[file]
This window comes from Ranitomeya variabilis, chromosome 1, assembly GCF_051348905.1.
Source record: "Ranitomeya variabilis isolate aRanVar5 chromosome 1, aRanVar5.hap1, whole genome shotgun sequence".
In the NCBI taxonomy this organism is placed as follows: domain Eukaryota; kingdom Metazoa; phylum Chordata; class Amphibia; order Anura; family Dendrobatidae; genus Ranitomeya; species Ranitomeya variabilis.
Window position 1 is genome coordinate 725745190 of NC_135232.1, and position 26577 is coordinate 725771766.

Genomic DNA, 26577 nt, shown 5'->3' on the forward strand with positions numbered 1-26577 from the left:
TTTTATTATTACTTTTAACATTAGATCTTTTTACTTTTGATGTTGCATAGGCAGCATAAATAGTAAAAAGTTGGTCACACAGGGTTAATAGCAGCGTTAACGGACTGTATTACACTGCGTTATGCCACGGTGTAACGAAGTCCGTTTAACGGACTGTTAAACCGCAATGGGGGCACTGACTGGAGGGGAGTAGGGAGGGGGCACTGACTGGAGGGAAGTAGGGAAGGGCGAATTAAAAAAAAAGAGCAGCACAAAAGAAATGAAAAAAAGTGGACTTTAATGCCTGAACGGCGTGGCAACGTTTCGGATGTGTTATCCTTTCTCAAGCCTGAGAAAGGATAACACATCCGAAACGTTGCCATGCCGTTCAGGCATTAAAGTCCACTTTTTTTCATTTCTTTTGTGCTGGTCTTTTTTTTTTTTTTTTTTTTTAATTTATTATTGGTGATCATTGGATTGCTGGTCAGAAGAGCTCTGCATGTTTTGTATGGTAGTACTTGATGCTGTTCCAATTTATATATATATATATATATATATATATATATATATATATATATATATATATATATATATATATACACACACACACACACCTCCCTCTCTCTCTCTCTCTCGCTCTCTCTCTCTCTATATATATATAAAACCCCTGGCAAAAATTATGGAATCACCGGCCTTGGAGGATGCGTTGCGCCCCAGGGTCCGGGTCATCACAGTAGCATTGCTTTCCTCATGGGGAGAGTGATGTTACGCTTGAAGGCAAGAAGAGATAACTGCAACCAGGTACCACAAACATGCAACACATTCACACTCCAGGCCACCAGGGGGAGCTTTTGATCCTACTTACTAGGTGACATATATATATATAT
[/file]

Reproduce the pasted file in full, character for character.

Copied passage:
This window comes from Ranitomeya variabilis, chromosome 1, assembly GCF_051348905.1.
Source record: "Ranitomeya variabilis isolate aRanVar5 chromosome 1, aRanVar5.hap1, whole genome shotgun sequence".
In the NCBI taxonomy this organism is placed as follows: domain Eukaryota; kingdom Metazoa; phylum Chordata; class Amphibia; order Anura; family Dendrobatidae; genus Ranitomeya; species Ranitomeya variabilis.
Window position 1 is genome coordinate 725745190 of NC_135232.1, and position 26577 is coordinate 725771766.

Genomic DNA, 26577 nt, shown 5'->3' on the forward strand with positions numbered 1-26577 from the left:
TTTTATTATTACTTTTAACATTAGATCTTTTTACTTTTGATGTTGCATAGGCAGCATAAATAGTAAAAAGTTGGTCACACAGGGTTAATAGCAGCGTTAACGGACTGTATTACACTGCGTTATGCCACGGTGTAACGAAGTCCGTTTAACGGACTGTTAAACCGCAATGGGGGCACTGACTGGAGGGGAGTAGGGAGGGGGCACTGACTGGAGGGAAGTAGGGAAGGGCGAATTAAAAAAAAAGAGCAGCACAAAAGAAATGAAAAAAAGTGGACTTTAATGCCTGAACGGCGTGGCAACGTTTCGGATGTGTTATCCTTTCTCAAGCCTGAGAAAGGATAACACATCCGAAACGTTGCCATGCCGTTCAGGCATTAAAGTCCACTTTTTTTCATTTCTTTTGTGCTGGTCTTTTTTTTTTTTTTTTTTTTTAATTTATTATTGGTGATCATTGGATTGCTGGTCAGAAGAGCTCTGCATGTTTTGTATGGTAGTACTTGATGCTGTTCCAATTTATATATATATATATATATATATATATATATATATATATATATATATATATATATATATATATACACACACACACACACCTCCCTCTCTCTCTCTCTCTCGCTCTCTCTCTCTCTATATATATATAAAACCCCTGGCAAAAATTATGGAATCACCGGCCTTGGAGGATGCGTTGCGCCCCAGGGTCCGGGTCATCACAGTAGCATTGCTTTCCTCATGGGGAGAGTGATGTTACGCTTGAAGGCAAGAAGAGATAACTGCAACCAGGTACCACAAACATGCAACACATTCACACTCCAGGCCACCAGGGGGAGCTTTTGATCCTACTTACTAGGTGACATATATATATATAT